A-Z Knowledge on Wood-derived Chemicals

R&D Projects for the Valorization of Wood Cellulose

R&D Projects for the Valorization of Lignin from Wood

R&D Projects for the Valorization of Sugars from Wood

R&D Projects for the Valorization of Extractives from Wood

Wood Chemistry Reinventing Polymers for a Greener Future

Biopolymers Derived from Wood Extractives

Bio-based Polymers Derived from Wood-based Lignin

Bio-based Polymers from Wood Sugars

Bio-based Polymers from Wood Cellulose

Barriers to the Development of Wood Biomass-derived Bio-products

Feedstock Related Barriers

Technology Related Barriers

Market Related Barriers

Market Related Barriers

Barriers to Develop Building-blocks for the Manufacture of Bioplastics and specialty chemicals

High Cost of Bio-based Building Blocks The global production of bio-based building blocks (mono-ethylene glycol, mono-propylene glycol, lactic acid, succinic acid …) is expected to grow from 2.6 MMT in 2013 to 5.6 MMT in 2030.

Building blocks are used to produce bio-polymers (polyesters, PLA, polyurethanes, polyamides) and specialty chemicals (biocidal products, bio-lubricants). Bio-based building blocks are currently produced from sugars generated by agricultural feedstock based biorefineries.

The disintegrating wood process to sugars is complex. The cost competitiveness of the resulting wood sugars depends on a successful valorization of all streams (lignin in particular) generated by the sugar pulping process.

Consequently, production costs of bio-based building blocks derived from wood biomass are likely to be higher than their agricultural derived equivalents, because of the high capital and operating costs of wood biomass fractionation processes, many of which are still at an R&D or demonstration level.

Moreover, the low prices of fossil fuels in the last years worsen the situation as they hit the competitiveness of biochemicals products.

Barrier to Develop Bio-based Food and Feed Ingredients

The use of herbal medicines and phytonutrients or nutraceuticals continues to expand rapidly across the world. Many people now resorting to these products for the treatment of various health challenges in different national healthcare settings.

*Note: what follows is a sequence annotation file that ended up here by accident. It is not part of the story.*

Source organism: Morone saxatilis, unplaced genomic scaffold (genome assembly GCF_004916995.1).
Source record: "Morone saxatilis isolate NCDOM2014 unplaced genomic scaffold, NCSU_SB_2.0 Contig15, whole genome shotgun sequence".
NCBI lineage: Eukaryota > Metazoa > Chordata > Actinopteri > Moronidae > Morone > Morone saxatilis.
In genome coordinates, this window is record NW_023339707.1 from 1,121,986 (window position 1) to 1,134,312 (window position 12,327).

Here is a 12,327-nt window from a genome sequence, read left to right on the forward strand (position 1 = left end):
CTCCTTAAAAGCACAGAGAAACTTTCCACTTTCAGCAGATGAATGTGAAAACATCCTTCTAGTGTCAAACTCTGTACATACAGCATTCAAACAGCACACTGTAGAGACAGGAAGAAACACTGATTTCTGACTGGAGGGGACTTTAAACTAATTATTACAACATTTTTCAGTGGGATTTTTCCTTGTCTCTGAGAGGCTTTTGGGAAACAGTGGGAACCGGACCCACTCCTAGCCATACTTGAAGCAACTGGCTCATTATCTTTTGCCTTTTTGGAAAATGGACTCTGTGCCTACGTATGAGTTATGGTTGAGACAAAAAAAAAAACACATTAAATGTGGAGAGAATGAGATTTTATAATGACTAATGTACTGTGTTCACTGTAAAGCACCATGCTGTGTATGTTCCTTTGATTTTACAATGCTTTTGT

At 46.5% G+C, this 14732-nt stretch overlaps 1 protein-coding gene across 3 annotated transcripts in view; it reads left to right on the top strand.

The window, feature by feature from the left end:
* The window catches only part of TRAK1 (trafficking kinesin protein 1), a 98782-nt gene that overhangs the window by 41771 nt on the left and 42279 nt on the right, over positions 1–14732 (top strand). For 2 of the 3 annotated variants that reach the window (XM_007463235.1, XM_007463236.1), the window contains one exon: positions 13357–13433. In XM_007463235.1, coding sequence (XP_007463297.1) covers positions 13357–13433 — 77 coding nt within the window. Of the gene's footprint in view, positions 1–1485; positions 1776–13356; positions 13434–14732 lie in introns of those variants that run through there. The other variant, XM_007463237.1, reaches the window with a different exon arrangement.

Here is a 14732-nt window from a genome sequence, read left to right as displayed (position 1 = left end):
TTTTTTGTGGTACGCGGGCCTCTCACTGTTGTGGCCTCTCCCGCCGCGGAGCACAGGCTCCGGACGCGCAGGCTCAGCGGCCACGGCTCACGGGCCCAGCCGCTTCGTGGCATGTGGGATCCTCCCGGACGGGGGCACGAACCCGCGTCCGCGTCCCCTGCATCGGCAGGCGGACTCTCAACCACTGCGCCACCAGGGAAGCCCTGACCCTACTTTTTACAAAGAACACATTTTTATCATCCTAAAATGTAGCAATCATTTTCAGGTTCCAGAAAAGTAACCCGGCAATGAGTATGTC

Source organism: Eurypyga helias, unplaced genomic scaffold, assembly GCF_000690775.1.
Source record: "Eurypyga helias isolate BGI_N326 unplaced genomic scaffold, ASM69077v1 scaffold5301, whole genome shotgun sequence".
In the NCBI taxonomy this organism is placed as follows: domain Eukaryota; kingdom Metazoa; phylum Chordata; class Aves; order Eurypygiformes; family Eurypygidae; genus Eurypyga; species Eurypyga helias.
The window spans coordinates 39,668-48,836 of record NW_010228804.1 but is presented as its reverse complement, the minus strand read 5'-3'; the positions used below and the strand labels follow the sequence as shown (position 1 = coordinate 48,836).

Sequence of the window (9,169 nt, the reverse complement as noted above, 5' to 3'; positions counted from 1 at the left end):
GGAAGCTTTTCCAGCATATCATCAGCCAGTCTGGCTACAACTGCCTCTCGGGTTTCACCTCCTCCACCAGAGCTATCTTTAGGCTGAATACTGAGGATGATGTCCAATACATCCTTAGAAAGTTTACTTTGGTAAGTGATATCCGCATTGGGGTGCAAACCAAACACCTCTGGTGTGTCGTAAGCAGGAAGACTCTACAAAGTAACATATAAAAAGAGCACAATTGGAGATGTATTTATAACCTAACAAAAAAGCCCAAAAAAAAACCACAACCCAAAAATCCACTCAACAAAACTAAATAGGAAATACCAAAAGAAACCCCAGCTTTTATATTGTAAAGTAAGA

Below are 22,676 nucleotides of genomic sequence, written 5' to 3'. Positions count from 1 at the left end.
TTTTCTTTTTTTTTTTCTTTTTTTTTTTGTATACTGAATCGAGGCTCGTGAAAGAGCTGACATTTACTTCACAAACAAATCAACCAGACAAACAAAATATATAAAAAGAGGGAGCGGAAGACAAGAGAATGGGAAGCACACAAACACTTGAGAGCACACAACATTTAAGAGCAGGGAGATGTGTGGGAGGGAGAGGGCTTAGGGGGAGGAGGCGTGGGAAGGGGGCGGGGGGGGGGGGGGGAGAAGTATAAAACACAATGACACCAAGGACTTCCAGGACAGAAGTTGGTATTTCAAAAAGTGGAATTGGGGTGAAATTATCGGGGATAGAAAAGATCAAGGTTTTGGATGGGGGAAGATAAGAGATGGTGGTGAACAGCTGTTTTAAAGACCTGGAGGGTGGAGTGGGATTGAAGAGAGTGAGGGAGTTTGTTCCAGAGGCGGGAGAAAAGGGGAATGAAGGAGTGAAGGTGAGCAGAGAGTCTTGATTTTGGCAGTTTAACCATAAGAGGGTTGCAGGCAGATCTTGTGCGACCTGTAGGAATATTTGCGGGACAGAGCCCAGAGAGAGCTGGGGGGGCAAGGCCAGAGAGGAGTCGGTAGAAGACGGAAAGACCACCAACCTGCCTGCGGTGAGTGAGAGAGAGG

There is a tremendous surge in acceptance and public interest in natural therapies both in developing and developed countries, with plant extracts being available not only in drugstores, but now also in food stores and supermarkets.

However, EU registration of new bio-products, including wood extracts, can be time consuming and expensive. There are important legal restrictions for possible wood feedstock to enter in the bio-based food and feed ingredients value chain. There are wood extracts which need to be granted novel food approval in EU. For example, the magnolia book extract had to be granted novel food approval in EU for use in chewing gum and mints that will allow it to introduce new products with perceived breath-freshening benefits.

Strict Regulations on Food and Feed Items

Moreover, the relevant market is characterized by great heterogeneity. The different legislative requirements in different countries or economic spaces cause practical obstacles in imports/ exports of bio-based food and feed ingredients.

Though the new novel food regulation has recently introduced a faster-centralized authorization procedure where all applications will be submitted directly to the EU Commission instead of to the individual Member States. Applicants are to be aware that in most cases it will still take 2-3 years to access the European market due to supplementary information requests and other regulatory hurdles.

Coatings Ingredients Derived from Natural & Renewable Sources

View a wide range of biobased ingredients available today for paints, coatings and inks, analyze technical data of each product, get technical assistance or request samples.

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